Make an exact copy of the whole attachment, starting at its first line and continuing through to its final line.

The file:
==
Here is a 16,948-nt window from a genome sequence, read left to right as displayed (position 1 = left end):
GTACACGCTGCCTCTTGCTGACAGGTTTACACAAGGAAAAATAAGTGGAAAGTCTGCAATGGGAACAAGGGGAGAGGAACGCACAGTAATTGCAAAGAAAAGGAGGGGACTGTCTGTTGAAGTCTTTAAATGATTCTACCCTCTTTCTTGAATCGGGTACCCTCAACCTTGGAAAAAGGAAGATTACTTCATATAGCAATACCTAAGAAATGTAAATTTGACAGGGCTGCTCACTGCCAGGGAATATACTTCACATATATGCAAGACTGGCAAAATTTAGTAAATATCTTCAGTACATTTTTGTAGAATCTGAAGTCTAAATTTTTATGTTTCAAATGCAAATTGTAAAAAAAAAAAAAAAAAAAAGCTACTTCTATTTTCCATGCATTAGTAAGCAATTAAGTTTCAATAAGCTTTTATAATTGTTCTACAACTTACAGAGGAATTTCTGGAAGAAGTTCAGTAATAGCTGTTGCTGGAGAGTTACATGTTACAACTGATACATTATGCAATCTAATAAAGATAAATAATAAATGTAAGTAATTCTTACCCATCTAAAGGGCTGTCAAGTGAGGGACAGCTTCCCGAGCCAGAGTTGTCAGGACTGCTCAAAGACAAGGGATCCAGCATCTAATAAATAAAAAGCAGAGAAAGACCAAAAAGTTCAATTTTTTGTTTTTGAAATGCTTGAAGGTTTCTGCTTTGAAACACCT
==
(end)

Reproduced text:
Here is a 16,948-nt window from a genome sequence, read left to right as displayed (position 1 = left end):
GTACACGCTGCCTCTTGCTGACAGGTTTACACAAGGAAAAATAAGTGGAAAGTCTGCAATGGGAACAAGGGGAGAGGAACGCACAGTAATTGCAAAGAAAAGGAGGGGACTGTCTGTTGAAGTCTTTAAATGATTCTACCCTCTTTCTTGAATCGGGTACCCTCAACCTTGGAAAAAGGAAGATTACTTCATATAGCAATACCTAAGAAATGTAAATTTGACAGGGCTGCTCACTGCCAGGGAATATACTTCACATATATGCAAGACTGGCAAAATTTAGTAAATATCTTCAGTACATTTTTGTAGAATCTGAAGTCTAAATTTTTATGTTTCAAATGCAAATTGTAAAAAAAAAAAAAAAAAAAAGCTACTTCTATTTTCCATGCATTAGTAAGCAATTAAGTTTCAATAAGCTTTTATAATTGTTCTACAACTTACAGAGGAATTTCTGGAAGAAGTTCAGTAATAGCTGTTGCTGGAGAGTTACATGTTACAACTGATACATTATGCAATCTAATAAAGATAAATAATAAATGTAAGTAATTCTTACCCATCTAAAGGGCTGTCAAGTGAGGGACAGCTTCCCGAGCCAGAGTTGTCAGGACTGCTCAAAGACAAGGGATCCAGCATCTAATAAATAAAAAGCAGAGAAAGACCAAAAAGTTCAATTTTTTGTTTTTGAAATGCTTGAAGGTTTCTGCTTTGAAACACCT